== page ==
The conceptual bases of unsignalized intersection capacity procedures from the Swedish Capacity Manual and from the Interim U.S. Capacity Manual are compared, and the procedures are evaluated with field data from four intersections in the Chicago, Illinois, region. The Swedish method, based on principles of queueing theory and using parameters reflecting Swedish conditions, grossly overestimated capacity and underestimated delay. The empirically based U.S. method substantially underestimated capacity, resulting in level of service values that were approximately one level of service too low. Causes of the poor estimation included critical gaps that were too small in the Swedish method and too large in the U.S. method and inappropriate definitions of dominant volumes. Based on the conceptual and empirical comparisons, critical gaps were revised and dominant volumes were redefined in both methods. Evaluations of these revised procedures revealed much closer correspondence to field-measured values for capacity and delay. With revised critical gaps, the interim U.S. method appears to correspond fairly well with field data. The Swedish method, however, contained errors in capacity and delay estimates that were traced to probable differences in driver performance and traffic conditions in Sweden and in the United States. Preliminary tests of the Swedish delay model indicate that it can provide very accurate delay estimates if it is revised to reflect U.S. drivers and driving conditions.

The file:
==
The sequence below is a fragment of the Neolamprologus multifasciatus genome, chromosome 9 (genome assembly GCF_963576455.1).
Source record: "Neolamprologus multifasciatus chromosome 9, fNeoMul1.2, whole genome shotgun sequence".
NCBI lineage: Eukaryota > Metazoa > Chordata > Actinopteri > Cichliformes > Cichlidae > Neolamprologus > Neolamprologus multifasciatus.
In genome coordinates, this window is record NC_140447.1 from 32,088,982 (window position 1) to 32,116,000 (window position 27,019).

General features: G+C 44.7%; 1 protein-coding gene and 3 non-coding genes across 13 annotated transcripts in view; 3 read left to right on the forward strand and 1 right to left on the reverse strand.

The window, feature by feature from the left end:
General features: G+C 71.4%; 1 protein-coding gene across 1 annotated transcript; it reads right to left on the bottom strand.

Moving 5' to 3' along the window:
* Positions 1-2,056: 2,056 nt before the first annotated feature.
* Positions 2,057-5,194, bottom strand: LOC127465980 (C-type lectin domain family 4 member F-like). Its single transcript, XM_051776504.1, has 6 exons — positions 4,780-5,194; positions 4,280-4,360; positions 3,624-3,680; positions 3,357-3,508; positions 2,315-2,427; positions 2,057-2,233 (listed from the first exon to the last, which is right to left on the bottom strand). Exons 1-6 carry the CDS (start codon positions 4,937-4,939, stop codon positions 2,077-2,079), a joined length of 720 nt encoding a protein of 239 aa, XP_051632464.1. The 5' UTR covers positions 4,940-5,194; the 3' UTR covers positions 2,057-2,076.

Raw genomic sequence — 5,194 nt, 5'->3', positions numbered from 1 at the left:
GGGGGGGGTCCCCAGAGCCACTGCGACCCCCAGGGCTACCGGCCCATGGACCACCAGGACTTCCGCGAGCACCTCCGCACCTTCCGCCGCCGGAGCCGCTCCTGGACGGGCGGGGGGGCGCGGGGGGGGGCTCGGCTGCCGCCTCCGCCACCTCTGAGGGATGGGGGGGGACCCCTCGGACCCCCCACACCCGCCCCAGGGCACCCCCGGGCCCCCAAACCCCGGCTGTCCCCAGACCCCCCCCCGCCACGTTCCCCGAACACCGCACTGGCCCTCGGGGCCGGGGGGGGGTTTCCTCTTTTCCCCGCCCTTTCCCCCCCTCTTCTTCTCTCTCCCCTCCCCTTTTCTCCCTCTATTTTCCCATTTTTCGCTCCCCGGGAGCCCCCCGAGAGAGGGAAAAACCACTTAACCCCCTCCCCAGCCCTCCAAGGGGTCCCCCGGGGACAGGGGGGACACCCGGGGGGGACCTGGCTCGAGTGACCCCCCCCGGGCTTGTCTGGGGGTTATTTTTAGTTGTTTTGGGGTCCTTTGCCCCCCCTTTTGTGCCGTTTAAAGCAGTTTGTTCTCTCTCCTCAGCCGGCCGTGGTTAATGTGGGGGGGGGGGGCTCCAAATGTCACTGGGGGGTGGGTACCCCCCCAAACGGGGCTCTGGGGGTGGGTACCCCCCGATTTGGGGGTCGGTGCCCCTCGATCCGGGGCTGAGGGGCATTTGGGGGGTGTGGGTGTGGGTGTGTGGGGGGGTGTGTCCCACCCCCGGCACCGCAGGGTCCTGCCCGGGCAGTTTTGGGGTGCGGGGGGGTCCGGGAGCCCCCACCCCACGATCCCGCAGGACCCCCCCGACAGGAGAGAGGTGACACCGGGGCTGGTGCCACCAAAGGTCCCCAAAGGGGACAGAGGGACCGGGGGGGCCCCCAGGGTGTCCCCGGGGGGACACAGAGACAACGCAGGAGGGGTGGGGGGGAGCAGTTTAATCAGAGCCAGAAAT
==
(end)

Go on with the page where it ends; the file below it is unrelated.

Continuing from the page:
Media Info

  • Media Type: Print
  • Features: Figures; References; Tables;
  • Pagination: pp 21-31
  • Serial:

Subject/Index Terms

Filing Info

  • Accession Number: 00396832
  • Record Type: Publication
  • ISBN: 0309037530
  • Report/Paper Numbers: HS-038 730
  • Files: HSL, TRIS, TRB
  • Created Date: Jan 31 1986 12:00AM